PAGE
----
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J&J gets European OK for myeloma therapy Darzalex

First-in-class immunotherapy achieved ‘significant increase’ in overall survival
Johnson & Johnson

Johnson & Johnson's first-in-class multiple myeloma immunotherapy Darzalex has been approved in Europe, joining an increasingly competitive market.

Anti-CD38 monoclonal antibody Darzalex (daratumumab) has been cleared as a monotherapy for adults with relapsed and refractory multiple myeloma under the EU's accelerated assessment protocol.

The drug - which was first approved by the US FDA last November - is indicated for patients whose disease has progressed despite prior treatment with a proteasome inhibitor (PI) such as Takeda's Velcade (bortezomib) and an immunomodulatory agent like Celgene's Revlimid (lenalidomide).

Approval was based on the results of the phase II SIRIUS trial, which showed daratumumab achieved a 65% one-year overall survival rate and nearly 30% objective response rate in patients with 'double refractory' multiple myeloma, as well as data from the phase I/II GEN501 study.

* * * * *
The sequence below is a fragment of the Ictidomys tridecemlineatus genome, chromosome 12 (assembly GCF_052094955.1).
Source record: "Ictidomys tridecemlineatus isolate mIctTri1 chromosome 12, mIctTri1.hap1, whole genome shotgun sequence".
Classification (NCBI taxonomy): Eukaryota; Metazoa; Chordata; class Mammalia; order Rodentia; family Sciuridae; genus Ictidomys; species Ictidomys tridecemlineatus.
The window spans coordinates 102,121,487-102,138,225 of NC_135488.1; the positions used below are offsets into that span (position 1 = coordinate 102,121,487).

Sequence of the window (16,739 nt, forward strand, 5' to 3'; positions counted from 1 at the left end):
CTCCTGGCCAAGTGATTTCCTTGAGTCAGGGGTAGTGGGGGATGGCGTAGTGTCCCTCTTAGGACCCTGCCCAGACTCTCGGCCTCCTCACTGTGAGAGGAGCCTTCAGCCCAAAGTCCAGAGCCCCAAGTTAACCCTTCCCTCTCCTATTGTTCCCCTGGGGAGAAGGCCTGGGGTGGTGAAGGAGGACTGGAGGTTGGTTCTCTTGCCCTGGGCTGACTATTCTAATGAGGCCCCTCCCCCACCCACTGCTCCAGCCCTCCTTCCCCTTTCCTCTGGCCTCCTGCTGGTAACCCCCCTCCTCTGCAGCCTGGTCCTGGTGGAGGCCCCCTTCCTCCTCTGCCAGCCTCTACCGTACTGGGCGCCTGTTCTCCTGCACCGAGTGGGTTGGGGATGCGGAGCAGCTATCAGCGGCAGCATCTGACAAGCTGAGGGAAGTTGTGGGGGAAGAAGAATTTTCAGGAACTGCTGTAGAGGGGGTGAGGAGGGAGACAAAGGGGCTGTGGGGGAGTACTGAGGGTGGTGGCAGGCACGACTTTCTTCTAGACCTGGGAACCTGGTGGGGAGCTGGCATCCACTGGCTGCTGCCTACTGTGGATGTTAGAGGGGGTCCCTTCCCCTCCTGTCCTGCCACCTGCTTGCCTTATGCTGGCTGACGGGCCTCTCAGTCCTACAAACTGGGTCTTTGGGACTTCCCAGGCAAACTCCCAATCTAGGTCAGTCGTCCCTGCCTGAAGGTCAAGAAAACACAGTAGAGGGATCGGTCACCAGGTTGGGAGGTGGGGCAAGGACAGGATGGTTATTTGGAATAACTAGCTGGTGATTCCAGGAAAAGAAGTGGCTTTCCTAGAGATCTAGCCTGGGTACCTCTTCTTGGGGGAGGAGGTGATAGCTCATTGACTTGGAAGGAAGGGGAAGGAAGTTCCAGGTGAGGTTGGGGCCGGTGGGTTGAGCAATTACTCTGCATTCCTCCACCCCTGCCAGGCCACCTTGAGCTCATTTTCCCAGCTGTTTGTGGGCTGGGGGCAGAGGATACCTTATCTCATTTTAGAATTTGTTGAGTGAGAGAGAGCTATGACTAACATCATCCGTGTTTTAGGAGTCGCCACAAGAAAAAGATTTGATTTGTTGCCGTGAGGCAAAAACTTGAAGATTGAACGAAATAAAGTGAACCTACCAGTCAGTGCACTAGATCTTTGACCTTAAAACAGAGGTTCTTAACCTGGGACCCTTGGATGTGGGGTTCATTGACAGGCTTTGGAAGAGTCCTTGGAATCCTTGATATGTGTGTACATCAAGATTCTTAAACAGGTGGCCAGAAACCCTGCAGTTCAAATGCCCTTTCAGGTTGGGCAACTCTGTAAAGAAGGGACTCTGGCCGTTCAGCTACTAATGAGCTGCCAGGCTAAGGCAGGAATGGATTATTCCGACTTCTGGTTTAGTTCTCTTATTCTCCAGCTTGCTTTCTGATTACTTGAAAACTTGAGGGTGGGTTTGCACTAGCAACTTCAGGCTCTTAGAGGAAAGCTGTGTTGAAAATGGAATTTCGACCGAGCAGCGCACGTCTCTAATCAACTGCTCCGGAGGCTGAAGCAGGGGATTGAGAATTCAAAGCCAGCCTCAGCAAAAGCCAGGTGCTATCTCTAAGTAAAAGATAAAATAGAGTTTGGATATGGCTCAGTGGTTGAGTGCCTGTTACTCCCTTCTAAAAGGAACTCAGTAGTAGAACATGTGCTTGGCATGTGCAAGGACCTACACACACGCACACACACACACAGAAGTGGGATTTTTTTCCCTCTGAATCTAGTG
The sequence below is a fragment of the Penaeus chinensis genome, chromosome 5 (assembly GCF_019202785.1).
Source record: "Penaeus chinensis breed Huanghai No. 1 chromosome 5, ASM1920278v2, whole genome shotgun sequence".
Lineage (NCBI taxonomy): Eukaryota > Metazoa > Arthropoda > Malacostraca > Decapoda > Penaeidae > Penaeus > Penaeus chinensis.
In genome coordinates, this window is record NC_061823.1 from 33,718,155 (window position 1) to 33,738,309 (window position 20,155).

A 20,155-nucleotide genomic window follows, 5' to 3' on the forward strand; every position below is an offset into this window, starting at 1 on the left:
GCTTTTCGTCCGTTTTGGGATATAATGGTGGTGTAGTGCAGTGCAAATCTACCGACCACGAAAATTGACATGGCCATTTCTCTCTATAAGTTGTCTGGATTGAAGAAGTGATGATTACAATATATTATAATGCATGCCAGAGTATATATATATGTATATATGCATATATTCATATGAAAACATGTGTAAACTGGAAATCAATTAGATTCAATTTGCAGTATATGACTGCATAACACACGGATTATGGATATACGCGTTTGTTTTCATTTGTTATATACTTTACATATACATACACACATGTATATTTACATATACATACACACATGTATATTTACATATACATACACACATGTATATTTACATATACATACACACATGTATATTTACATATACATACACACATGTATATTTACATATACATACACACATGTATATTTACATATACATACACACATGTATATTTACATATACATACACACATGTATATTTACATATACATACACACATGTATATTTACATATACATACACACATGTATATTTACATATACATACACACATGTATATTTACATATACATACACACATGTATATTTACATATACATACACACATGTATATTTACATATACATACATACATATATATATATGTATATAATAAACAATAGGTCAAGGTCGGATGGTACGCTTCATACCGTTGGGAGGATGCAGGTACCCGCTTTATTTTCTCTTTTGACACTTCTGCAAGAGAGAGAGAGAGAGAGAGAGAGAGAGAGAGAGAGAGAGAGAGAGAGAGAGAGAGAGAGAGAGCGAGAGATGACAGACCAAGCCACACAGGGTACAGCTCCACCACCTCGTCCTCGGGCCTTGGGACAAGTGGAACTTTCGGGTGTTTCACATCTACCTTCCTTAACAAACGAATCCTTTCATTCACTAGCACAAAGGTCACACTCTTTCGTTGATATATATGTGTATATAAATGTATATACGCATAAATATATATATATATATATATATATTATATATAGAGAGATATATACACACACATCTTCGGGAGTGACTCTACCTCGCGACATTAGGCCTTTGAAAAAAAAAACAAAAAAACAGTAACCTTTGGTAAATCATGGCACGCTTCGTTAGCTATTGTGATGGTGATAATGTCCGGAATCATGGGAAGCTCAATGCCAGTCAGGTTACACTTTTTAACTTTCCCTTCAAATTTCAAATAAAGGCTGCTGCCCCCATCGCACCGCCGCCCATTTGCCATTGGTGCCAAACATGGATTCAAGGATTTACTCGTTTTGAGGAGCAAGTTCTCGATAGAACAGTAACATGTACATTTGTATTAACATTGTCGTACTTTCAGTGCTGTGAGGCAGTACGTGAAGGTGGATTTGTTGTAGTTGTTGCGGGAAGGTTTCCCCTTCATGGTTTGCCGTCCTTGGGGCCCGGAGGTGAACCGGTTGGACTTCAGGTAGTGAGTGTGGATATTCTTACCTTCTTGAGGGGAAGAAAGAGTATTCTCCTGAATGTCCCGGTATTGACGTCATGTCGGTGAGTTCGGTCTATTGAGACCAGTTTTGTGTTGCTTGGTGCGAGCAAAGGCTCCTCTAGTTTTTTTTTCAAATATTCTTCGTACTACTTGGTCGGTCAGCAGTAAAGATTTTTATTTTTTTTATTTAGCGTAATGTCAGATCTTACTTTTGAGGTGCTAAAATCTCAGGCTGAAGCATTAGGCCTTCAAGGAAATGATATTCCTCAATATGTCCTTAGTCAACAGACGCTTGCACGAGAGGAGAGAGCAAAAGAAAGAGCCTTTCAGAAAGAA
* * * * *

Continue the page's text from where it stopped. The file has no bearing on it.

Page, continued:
Darzalex enters a market that has been transformed in recent years by a swathe of new myeloma therapies, including most recently Takeda's orally-active PI Ninlaro (ixazomib), Novartis' HDAC inhibitor Farydak (panobinostat) and SLAMF7 inhibitor Bristol-Myers Squibb's Empliciti (elotuzumab).

These new products are expected to help drive the global market for multiple myeloma therapies from $8.9bn in 2014 to an estimated $22.4bn by 2023, according to GlobalData.

The market research firm predicts Empliciti could reach peak sales of $4.2bn, ahead of Darzalex with sales of $3.7bn in that year. Sales of Darzelex in the US reached more than $100m in its first six months on the market, and it is predicted to make $400m-$450m in 2016.

"Despite recent advances, multiple myeloma remains a complex, incurable disease, with relapse being inevitable in almost all patients," said Professor Jesús San Miguel of the Universidad de Navarra, Spain, a myeloma specialist.

"With each relapse, the disease typically becomes more aggressive and more challenging to treat," he added, noting that Darzalex' impact on survival is a significant advance for a patient group whose prognosis is typically "very poor".

Darzalex - originally developed by Denmark's Genmab - is currently in a phase III trial comparing the combination of the antibody with bortezomib and dexamethasone to bortezomib and dexamethasone alone, and achieved a significant increase in progression-free survival (PFS) at an interim analysis.

The results - which reveal a 61% reduction in the risk of disease progression - are scheduled for presentation at the American Society of Clinical Oncology (ASCO) conference next month.

Article by
Phil Taylor

24th May 2016

From: Marketing



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